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Boxing Day And Other Things I Vaguely Know About Can Make Great Articles

boxing dayI called a friend this morning and she ended the conversation with “Happy Boxing Day.” I’ve heard about Boxing Day for most of my life, but about the only sense I had of it is that it was something from the UK.

Turns out I was right about that. But there’s much more to be learned.

The tradition is that in the UK the wealthy would give their servants a box with a gift on the day after Christmas. Wikipedia has all sorts of additional information, like the holiday has been renamed Goodwill Day in South Africa and more.

Over in comments, Ron speaks of how I can turn almost any topic into an article and that’s the point. When I’m searching for things to write about all I have to do is zero in on something I only know a little about. A bit of research and I’m off and running, creating something not out of thin air, but almost.

Successful freelance writers have the ability to take a topic and find within it ideas that will interest readers. 

Using Boxing Day as an example, this would have been, and will be next year, a great round up article for any number of magazines. My first thought is the many women’s magazines who love to publish ideas for holiday cooking, shopping and decorating. The fact that I’m in the U.S. and this is an English holiday wouldn’t stop me. Instead it lends, properly written, an exotic touch.

Travel and airline magazines are other suspects since the Boxing Day is celebrated in many places.

Do you see what I mean? It’s not the ideas that are the problem. As I say so often ideas are everywhere. The trick is pulling out the stuffing as it were to make a story or article out of it.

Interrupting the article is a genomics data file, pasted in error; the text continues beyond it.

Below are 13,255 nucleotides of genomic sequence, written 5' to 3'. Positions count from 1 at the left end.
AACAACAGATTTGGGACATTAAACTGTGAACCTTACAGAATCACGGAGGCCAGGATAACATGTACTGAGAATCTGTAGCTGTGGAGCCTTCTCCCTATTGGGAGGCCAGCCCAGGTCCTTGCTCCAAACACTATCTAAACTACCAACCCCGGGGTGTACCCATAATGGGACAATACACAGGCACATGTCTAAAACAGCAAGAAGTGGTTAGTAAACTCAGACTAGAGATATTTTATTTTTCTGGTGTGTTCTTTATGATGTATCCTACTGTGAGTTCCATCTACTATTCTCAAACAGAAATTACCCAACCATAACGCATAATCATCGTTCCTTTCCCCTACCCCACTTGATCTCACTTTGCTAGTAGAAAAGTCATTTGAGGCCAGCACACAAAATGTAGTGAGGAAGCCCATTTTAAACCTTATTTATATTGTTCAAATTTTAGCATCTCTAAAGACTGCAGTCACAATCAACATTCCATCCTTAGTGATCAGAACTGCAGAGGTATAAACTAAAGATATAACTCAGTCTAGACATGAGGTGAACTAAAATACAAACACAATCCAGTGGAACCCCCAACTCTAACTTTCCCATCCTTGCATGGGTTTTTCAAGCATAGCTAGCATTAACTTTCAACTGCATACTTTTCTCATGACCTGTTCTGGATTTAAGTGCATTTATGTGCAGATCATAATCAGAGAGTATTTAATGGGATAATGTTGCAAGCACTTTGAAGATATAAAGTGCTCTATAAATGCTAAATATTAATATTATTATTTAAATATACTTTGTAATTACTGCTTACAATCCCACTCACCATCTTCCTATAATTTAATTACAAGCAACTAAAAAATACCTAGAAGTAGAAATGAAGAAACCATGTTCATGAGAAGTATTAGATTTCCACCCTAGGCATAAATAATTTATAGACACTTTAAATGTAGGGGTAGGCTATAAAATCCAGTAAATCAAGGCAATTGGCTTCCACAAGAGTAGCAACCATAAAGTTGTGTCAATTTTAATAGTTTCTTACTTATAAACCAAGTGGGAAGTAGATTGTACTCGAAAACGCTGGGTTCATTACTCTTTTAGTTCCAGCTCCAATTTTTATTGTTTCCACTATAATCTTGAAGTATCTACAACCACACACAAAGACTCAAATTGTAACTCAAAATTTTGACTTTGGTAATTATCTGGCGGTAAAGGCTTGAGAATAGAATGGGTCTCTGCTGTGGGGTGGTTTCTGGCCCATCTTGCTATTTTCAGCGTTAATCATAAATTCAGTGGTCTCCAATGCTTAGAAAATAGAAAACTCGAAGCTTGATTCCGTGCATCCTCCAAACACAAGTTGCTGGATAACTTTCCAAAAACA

And it isn’t just articles.

For fun I plugged in the words, boxing day, in Amazon’s book search. There are over 8,000 results! When I put quotes around the phrase I got 81 results. (Is there often that relationship? If there is, there’s a whole new article or book or…) There are 30 results under music. In other words, an idea can lead in all kinds of directions.

Of course, the writing and rewriting and marketing still has to be done, but truly you never need to run out of ideas.

So what do you know only vaguely? Perhaps that will be fodder for your next piece of writing.

How do you find ideas?


Image from http://www.sxc.hu

{ 2 comments… add one }
  • Food for thought. I always thought not knowing much about something would preclude me from writing about it, but after doing so many posts for wiseGEEK on which I had to research, I’ve found I can write fairly well on it if I’m interested. 🙂
    Elizabeth West recently posted..Favorite Movies to Watch at ChristmasMy Profile

  • And tell you something, it’s a gift!…to be able to churn interesting articles from anything – Being a writer myself, I have seen very few people who have that capacity!

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